Lock, Stock and Two Smoking Barrels 1999

Lock, Stock and Two Smoking Barrels

Critics Consensus

Lock, Stock, and Two Smoking Barrels is a grimy, twisted, and funny twist on the Tarantino hip gangster formula.

75%

TOMATOMETER

Total Count: 65

93%

Audience Score

User Ratings: 308,171

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Lock, Stock and Two Smoking Barrels Photos

Movie Info

Eddy (Nick Moran) convinces three friends to pool funds for a high-stakes poker game against local crime boss Hatchet Harry (P.H. Moriarty). Harry cheats and Eddy loses, giving him a week to pay back 500,000 pounds or hand over his father's pub. Desperate, Eddy and his friends wait for their neighbors to rob some drug dealers, then rob the robbers in turn. After both thefts, the number of interested criminal parties increases, with the four friends in dangerously over their heads.

Cast & Crew

Sting
JD
Lenny McLean
Barry the Baptist
P.H. Moriarty
Hatchet Harry
Stephen Marks
Executive Producer
Peter Morton
Executive Producer
Angad Paul
Executive Producer
Trudie Styler
Executive Producer
Steve Tisch
Executive Producer
David A. Hughes
Original Music
John Murphy
Original Music
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News & Interviews for Lock, Stock and Two Smoking Barrels

Critic Reviews for Lock, Stock and Two Smoking Barrels

All Critics (65) | Top Critics (19) | Fresh (49) | Rotten (16)

Audience Reviews for Lock, Stock and Two Smoking Barrels

  • Jul 14, 2015
    A fittingly stylish debut from Guy Ritchie with a strong ensemble cast and a twisty, sharp-witted script.
    Isaac H Super Reviewer
  • Nov 25, 2013
    I like the work of Guy Ritchie as a director, and because I missed previously his Lock, Stock and Two Smoking Barrels, I decided to watch this British crime comedy thriller (written by him as well) and enjoy his recognizable style. The story of a heist film involving a self-confident young card sharp who loses £500,000 to a powerful crime lord in a rigged game of three card brag wasn't too exciting at the start and when he and his friends decided to rob a small-time gang who happen to be operating of the flat next door in order to pay off his debts, the things started picking up. Witnessing an avalanche of unexpected events was fun with a team of uniquely likable characters and it was expectable that this film brought Guy Ritchie international acclaim and introduced actors Vinnie Jones, a former Wales international footballer, and Jason Statham, a former street merchant, to worldwide audiences. I still think that RocknRolla was much better and not as cartoonish as this one, but many people will disagree with such an opinion. I enjoyed Sting?s performance as JD, Eddy?s father, even if he was there thanks only to his wife Trudie Styler who was an executive producer on the film. I should mention excellently played role of Barry "the Baptist" - played by Lenny McLean also known as "The Guv'nor" after becoming the country's top bare-knuckle fighter. McLean became ill during filming, but believed he was only suffering from a lingering case of the flu. McLean died of brain and lung cancer on 28 July 1998, just before the film was released. Producers quickly changed billboards and posters to feature Lenny McLean as a tribute, even though Barry was only a supporting character. I will suggest this as a good viewing for everyone who likes fast-paced romp with violence (any sort), gangsters, big money, drugs... as well as short moments of complexity and smartness.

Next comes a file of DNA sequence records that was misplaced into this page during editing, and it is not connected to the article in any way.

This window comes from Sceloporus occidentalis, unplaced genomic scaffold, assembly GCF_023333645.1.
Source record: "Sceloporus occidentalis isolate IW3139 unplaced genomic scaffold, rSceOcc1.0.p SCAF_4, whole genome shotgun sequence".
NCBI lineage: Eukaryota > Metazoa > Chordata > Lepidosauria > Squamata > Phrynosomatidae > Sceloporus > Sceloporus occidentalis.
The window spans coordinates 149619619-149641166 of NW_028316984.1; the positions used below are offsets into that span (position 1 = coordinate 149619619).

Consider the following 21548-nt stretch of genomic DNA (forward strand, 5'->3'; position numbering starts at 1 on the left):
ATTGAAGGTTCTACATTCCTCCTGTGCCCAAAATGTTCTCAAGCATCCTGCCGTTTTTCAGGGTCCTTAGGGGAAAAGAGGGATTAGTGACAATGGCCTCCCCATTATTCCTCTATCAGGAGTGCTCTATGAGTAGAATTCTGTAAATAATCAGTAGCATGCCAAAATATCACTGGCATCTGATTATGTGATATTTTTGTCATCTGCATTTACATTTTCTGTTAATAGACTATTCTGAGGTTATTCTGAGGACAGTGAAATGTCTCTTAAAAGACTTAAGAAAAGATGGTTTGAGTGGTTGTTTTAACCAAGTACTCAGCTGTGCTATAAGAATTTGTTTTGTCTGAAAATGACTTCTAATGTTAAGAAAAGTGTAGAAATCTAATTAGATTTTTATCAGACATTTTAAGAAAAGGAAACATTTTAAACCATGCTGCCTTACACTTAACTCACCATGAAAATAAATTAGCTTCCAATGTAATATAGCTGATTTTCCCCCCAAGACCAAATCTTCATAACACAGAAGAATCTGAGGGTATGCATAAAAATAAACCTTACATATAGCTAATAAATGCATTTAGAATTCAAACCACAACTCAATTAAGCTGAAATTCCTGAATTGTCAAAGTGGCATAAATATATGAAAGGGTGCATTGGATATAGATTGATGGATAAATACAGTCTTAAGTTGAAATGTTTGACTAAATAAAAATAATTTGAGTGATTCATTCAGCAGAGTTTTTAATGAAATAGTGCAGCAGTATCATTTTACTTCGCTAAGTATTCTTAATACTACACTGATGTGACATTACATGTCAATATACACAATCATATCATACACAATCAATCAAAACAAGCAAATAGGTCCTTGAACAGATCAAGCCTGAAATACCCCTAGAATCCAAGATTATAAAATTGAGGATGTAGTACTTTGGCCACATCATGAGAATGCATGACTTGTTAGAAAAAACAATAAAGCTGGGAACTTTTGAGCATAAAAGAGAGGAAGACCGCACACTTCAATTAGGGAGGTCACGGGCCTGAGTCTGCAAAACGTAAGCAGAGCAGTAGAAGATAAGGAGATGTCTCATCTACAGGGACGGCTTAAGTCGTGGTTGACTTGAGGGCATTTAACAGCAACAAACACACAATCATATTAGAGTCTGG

Panta O Super Reviewer
  • May 13, 2013
    From writer/director Guy Ritchie comes the incredibly entertaining British crime film Lock, Stock and Two Smoking Barrels. When a group of friends end up in debt to a mobster, they plan to rob a local gang that lives next door to them in order to get the money that they owe. The writing is pretty good, and does an excellent job at creating interesting characters and a clever plot. The dialog is also rather witty and colorful, and the humor is especially sharp. However, the directing is weak, as are the soundtrack and score. Lock, Stock and Two Smoking Barrels has some flaws, but it's a lot of fun and has plenty of laughs.
    Dann M Super Reviewer
  • Oct 22, 2012
    Before the greatness that was Snatch, Guy Ritchie made Lock, Stock. Similar in plot, writing, and characters to Snatch, one would think that this one would be great as well. And great it is, although not to the extent of Snatch. Lock, Stock starts off a little rough and not as smoothly (or crazily, however you put it) as its successor. The first 15 minutes or so is generally spent introducing the characters and loosely following any sort of plot. There is a lot of characters that aren't very unique in their own ways, and your mind gets a little numb trying to remember their relevance to the story. Having so many characters and plot lines makes this story a little more difficult to follow than Snatch.(I'm comparing the two a little much, but they're too similar to avoid comparison) The lighting is also rather annoying. It makes it difficult to see some scenes and while it does add a great visual style to the film, it makes it a little difficult to see and take in the settings. The flaws basically end right there. The rest of the film is wonderfully chaotic and pure fun. The dialog is extremely entertaining and infinitely quotable. Most of the cast does a fine job, each giving their own qualities to their own character. The many stories also cleverly all come together and make for a superb and exciting climax that makes everything worthwhile. And what a hilarious ending. When it's all said and done, Lock, Stock, and Two Smoking Barrels may be a little messy, but the controlled chaos at the steady hand of Guy Ritchie and his excellent dialog, Lock, Stock is a breathless entertainer.
    Drew O Super Reviewer

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